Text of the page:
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National review

The Baltimore prosecutor’s plan to decriminalize crime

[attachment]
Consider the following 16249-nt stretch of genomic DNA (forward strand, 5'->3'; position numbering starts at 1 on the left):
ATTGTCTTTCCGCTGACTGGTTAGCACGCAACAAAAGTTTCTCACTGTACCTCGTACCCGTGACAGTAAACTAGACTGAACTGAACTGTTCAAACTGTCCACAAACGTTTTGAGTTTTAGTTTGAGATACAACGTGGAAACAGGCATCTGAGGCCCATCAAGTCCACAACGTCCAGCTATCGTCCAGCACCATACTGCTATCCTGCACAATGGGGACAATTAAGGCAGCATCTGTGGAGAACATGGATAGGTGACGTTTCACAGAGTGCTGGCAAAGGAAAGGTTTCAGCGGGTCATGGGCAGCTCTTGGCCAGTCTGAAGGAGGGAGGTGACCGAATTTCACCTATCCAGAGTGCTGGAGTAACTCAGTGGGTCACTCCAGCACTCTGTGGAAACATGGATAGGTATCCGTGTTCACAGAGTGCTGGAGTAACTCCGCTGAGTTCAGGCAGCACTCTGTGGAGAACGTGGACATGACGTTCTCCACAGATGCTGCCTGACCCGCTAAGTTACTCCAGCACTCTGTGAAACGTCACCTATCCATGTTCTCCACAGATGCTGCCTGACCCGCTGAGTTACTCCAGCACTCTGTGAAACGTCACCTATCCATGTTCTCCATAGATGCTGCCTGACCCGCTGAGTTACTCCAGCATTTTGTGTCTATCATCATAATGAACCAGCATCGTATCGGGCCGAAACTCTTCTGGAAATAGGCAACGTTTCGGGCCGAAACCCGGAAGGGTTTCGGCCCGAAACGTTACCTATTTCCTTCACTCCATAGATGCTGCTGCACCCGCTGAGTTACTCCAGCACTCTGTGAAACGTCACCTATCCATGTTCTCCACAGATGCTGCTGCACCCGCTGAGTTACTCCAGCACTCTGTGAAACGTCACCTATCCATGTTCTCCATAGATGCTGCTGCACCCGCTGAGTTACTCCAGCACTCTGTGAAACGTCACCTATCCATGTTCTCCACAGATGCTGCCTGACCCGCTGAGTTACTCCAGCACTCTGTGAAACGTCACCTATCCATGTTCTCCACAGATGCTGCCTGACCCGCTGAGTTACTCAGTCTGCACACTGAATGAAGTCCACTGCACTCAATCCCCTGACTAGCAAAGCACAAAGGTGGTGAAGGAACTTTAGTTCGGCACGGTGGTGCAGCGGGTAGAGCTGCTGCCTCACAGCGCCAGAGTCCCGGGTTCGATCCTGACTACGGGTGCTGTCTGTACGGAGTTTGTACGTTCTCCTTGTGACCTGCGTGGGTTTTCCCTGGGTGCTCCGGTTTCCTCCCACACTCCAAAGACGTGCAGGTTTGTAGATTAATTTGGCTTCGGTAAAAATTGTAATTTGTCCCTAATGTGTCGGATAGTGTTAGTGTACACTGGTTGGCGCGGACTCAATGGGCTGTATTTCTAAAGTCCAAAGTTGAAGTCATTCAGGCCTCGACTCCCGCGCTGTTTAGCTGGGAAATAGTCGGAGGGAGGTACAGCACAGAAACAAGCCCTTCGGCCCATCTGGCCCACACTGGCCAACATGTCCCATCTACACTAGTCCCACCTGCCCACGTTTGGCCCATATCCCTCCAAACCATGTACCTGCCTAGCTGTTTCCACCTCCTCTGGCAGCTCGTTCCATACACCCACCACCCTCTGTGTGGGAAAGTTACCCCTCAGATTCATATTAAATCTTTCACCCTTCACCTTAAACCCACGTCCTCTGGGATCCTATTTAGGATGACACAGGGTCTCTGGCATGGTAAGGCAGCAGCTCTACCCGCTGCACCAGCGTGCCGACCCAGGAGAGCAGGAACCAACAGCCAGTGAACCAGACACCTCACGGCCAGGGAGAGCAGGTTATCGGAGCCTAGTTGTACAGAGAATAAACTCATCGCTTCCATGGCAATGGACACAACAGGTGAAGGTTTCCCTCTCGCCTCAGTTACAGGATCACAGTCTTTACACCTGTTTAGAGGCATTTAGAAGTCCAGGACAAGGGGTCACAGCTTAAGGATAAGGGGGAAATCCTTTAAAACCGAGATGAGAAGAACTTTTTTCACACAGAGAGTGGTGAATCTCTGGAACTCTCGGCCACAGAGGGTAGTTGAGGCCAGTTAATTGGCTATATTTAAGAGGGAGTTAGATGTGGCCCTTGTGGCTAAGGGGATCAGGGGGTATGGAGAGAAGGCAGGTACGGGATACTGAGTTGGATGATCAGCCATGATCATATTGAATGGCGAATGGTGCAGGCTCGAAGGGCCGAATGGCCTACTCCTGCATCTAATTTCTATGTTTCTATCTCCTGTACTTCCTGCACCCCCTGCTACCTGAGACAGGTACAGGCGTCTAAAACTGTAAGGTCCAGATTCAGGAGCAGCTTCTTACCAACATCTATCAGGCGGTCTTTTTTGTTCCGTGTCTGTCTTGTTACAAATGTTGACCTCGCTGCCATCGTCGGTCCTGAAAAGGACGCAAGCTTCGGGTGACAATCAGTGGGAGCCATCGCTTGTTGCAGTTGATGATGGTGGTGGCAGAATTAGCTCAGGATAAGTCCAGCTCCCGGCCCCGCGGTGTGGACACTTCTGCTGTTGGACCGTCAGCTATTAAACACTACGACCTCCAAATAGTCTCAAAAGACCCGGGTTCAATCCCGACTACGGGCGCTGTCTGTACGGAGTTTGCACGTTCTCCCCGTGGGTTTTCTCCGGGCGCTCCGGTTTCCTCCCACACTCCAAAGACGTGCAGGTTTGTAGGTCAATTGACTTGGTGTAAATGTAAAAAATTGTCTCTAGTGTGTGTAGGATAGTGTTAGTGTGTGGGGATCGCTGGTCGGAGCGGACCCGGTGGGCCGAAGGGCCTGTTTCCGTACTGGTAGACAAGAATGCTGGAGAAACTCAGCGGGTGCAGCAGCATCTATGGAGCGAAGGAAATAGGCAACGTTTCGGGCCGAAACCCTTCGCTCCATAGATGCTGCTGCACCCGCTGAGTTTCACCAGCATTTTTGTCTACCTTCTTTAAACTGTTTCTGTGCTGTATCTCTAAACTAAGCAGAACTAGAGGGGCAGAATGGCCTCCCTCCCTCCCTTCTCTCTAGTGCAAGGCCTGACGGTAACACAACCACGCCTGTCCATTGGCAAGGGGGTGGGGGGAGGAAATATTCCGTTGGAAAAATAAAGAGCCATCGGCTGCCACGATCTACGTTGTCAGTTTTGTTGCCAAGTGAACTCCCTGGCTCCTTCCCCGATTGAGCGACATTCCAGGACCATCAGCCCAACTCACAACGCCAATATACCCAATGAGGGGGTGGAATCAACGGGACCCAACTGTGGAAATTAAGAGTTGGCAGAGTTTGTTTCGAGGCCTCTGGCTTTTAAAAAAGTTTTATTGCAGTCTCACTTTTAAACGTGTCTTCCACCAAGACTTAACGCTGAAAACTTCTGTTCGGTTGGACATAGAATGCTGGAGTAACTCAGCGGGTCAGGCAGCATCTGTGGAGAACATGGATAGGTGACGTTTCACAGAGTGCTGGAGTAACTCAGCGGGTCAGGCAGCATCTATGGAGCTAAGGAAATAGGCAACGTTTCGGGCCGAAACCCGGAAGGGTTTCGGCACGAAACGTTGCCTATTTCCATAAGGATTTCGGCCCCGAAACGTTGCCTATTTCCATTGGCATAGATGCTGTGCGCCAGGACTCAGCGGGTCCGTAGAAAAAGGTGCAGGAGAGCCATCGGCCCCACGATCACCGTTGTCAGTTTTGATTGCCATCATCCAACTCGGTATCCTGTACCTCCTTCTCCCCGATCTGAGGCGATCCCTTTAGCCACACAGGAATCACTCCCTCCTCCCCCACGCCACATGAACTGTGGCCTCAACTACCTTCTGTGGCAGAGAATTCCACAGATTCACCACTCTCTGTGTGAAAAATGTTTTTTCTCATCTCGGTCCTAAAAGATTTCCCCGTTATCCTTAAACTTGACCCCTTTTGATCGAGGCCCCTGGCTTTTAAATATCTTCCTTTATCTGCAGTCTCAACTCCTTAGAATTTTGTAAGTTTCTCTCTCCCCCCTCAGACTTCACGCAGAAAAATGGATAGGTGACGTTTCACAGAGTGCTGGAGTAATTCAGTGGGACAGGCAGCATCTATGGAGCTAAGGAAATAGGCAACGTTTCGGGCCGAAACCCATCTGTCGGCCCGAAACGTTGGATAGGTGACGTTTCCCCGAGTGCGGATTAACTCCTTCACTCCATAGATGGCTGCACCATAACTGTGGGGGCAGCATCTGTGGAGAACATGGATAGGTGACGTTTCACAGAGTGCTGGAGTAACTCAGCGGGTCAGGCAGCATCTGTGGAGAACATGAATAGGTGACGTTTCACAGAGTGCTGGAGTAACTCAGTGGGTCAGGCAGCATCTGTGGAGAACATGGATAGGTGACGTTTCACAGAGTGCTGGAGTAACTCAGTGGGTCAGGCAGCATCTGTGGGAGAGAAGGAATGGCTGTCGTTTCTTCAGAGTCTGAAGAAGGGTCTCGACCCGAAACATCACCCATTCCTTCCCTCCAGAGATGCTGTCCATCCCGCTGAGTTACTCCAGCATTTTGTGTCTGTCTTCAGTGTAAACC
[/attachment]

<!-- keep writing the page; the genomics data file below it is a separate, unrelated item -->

In late March, Baltimore Chief Prosecutor Marilyn Mosby stepped up to the microphone and triumphantly announced, “Today, America’s war on drug users is over in Baltimore City. We are leaving behind the era of tough crime prosecution and zero tolerance policing. “Mosby will also allow prostitution, burglary, opening alcohol containers, public urination and defecation, and” trying “to distribute drugs. The media and the “misguided” left were effusive, suggesting that the Charm City state attorney (his elected district attorney) had offered the nation a model, as Baltimore’s violent crime fell last year as The truth is, Mosby’s plan, which she justifies with misleading statistics and blatant omissions, promises to make the city even more hellish than it already is: a ruined, crime-riddled, corruption-ridden scene that would be Perfect for the next Hollywood movie. Post-apocalyptic blockbuster. Mosby’s politics is a recipe for even more human misery, not a human alternative to vice and violence. The state’s attorney presides over the murder capital of America’s great city, with one in 300 residents killed under his six-year watch. Mosby is convinced that the cure for Baltimore’s violent ills is to legalize open-air drug markets, street corner brothels, and above-ground sewers. Touting the success of his libertine experiment, in a way reminiscent of the “Hamsterdam” story arc on David Simon’s HBO show The Wire, Mosby compiled statistics to prove his case, with a 20% drop in violent crimes and 36% of property crimes since mid-March 2020, when Mosby was declared free for all in so-called nuisance crimes that, according to her, “do not pose a threat to public safety.” Mosby said it was adopting a permanent temporary policy to exercise the fiscal discretion it introduced in March 2020 amid the initial COVID-19 lockdown. After dismissing more than 1,400 cases and voiding another 1,400 arrest warrants for such crimes, Mosby boasted that 18 percent fewer people were incarcerated in Baltimore year after year. Mosby the Miracle Worker, you say? Expect. In fact, the year before Mosby took office, Baltimore had 211 murders in a city with a population of less than 600,000 and declined. That equates to a homicide rate of 35 per 100,000 residents. It has risen more than 300 for every year Mosby has been chief prosecutor, reaching 348 murders in 2019, for a rate of 59 per 100,000, a 65 percent increase from 2014. Last year, with 335 murders, the city recorded 57 homicides. per 100,000, twice the rate in Mexico and three times higher than Guatemala and El Salvador. That still shows a 59 percent increase in murders under Mosby. Baltimore is not a libertine utopia. And Mosby’s targeted data hides the bloody truth of the Charm City crime, while manipulating the media and public understanding of what constitutes a violent crime. According to the FBI, four crimes make up the “violent crime” figure: murder, rape, robbery, and aggravated assault (including shootings). Depending on the year, the last two categories combined account for 80 to 90 percent of all violent crime in Baltimore or any major city. Its volume means that even a modest change in those numbers dramatically changes the overall violent crime rate. From March to March, Baltimore saw robberies drop 38 percent and street robberies – the highest proportion of robberies in Baltimore – drop 48 percent. That’s 1,600 fewer rounds, which alone accounts for nearly 70 percent of the violent crime drop in Baltimore. All thefts combined account for 83 percent of the decline. This is not surprising, since with the pandemic lockdowns and shutdowns in place, artists who got angry had far fewer goals to pursue. That trend is consistent with this year’s 14 percent decline in robberies in cities of similar size. Under Mosby, violent crime did not decrease. In fact, it skyrocketed 33 percent before last year. And that’s because she’s not very good at her job. While he publicly claims a staggering 93 percent felony conviction rate (85 percent for homicide, 91 percent for firearm offenses, and 98 percent for narcotics), he fails to mention that those figures exclude the cases he dismissed. while claiming credit for misdemeanor convictions. , even in homicide cases. If the denominator is small enough, Mosby looks impressive. But the truth is more optimistic. She abandons or loses more than 40 percent of her felony cases and does not prosecute or incarcerate offenders with firearms. Surprisingly, in 2018, Mosby obtained convictions for only 18 percent of “offenders in possession of a firearm” cases, a known precursor to violence. Worse still, of those convicted, the majority do not see the inside of a jail cell for very long, or even at all, despite Maryland’s five-year statutory minimum sentence. An analysis by the Baltimore Sun showed that 43 percent received less than a year in jail and 13 percent received no jail time. And in homicide, Mosby isn’t getting very impressive results. Of the 202 murder cases resolved since 2017 (out of 1,300 murders in that period and 2,000 since he became a state attorney), Mosby obtained guilty verdicts in 38 percent of them, while he pleaded guilty in another 26 percent. hundred. Many of those pleas received convictions on lesser charges, including possession of weapons and obstruction of justice, as well as light sentences, in some cases only a few months in prison. Meanwhile, Mosby’s refusal to prosecute so-called “victimless crimes,” such as prostitution and drug possession, obscures the sad reality in Charm City. The drug of choice is not marijuana, but heroin, now laced with highly dangerous fentanyl. And contrary to Mosby’s claim that addicts will benefit from his new indulgence, fatal opioid overdoses, which were already extremely high in Baltimore, rose 17 percent in the six months after his order. But Mosby went further and extended his non-prosecution to “attempted distribution,” which is not a Maryland legal term. Mosby has been equally confused about whether there is a possession threshold. In an eloquent exchange at a town hall hearing after Mosby’s announcement, a councilman asked the police commissioner: “If someone walks downtown with a backpack with three cocaine bricks, I assume they will arrest them rather than if someone is walking downtown with three grams of cocaine, I guess they won’t arrest them. “The main city cop replied,” I don’t know if the state attorney has set the threshold, except I remember her saying simple possession in any quantity. ” The Sky’s the Limit! Now the Baltimore District Attorney allows sex workers to walk the streets without fear of police harassment. Shame on tax-paying owners who disapprove of open-air brothels clogging their streets with used condoms and lustful men! Meanwhile, sex workers are often controlled by human traffickers and pimps and addicted to hard drugs, yes n possibility of escape. Forcing them out of that hell might be the best thing that can happen to these desperate women (and men). A trip to the city jail takes them off the streets and away from the predators who employ them and gives them the opportunity to connect with social services. Instead, Mosby plans more outreach, presumably in the belief that handing a business card to a working girl under the watchful eye of her pimp will change the rules of the game. None of this doesn’t even address how useful sex workers and addicts (and petty traffickers) are to the police as informants and witnesses to violent crimes. They know the players and the gossip and they can go where the police can’t. Mosby is stripping the police of their influence to gain valuable information needed to catch the real baddies. As it stands, Baltimore police make an arrest in just one-third of the city’s annual murders, and taking the eyes and ears off police officers probably won’t make their job any easier. For both addicts and sex workers, there is a better way, but it requires responsibility and compliance. Steve Alm of Hawaii, formerly a judge and now Honolulu chief prosecutor, pioneered a program that uses “fast, safe, and fair” incarceration through his “tough love” model. Defendants are evaluated and offered treatment or remedies and then ordered to meet certain requirements (for example, stay sober and smooth). If they don’t, they immediately receive a predetermined period in jail (for example, 30 days). After his confinement, the process begins again, but the penalties increase. It works, with a 72 percent reduction in drug use and a 55 percent reduction in participants’ retained. Actions must have consequences and liability issues. Marilyn Mosby disagrees. Her announcement was curiously timed five days after news broke that federal prosecutors had convened a grand jury to investigate the prosecutor and her husband, who is the president of the city council, for financial crimes. Mosby, a self-proclaimed “progressive change agent,” says she is being persecuted for her politics – by Joe Biden and Kamala Harris’ Justice Department. Previously, he attacked the city’s inspector general for reporting that Mosby, who makes $ 240,000 a year, was on undisclosed luxury and exotic trips (e.g., all-expense-paid trips to Kenya and Portugal) for 20 percent. of his work days in 2018 and 2019. Never mind that it was Mosby who requested the investigation to clarify it after the media discovered discrepancies in Mosby’s submissions. Even when Mosby apologizes to criminals for his actions, he seeks to blame others for his own problems. However, a federal judge presiding over your case may not be as lenient. In just the past five years, two former Baltimore mayors and a police chief have faced a judge for their own crimes. Decriminalizing crime will only bring more misery to Baltimore. If misery loves company, Baltimore under Mosby is a company town.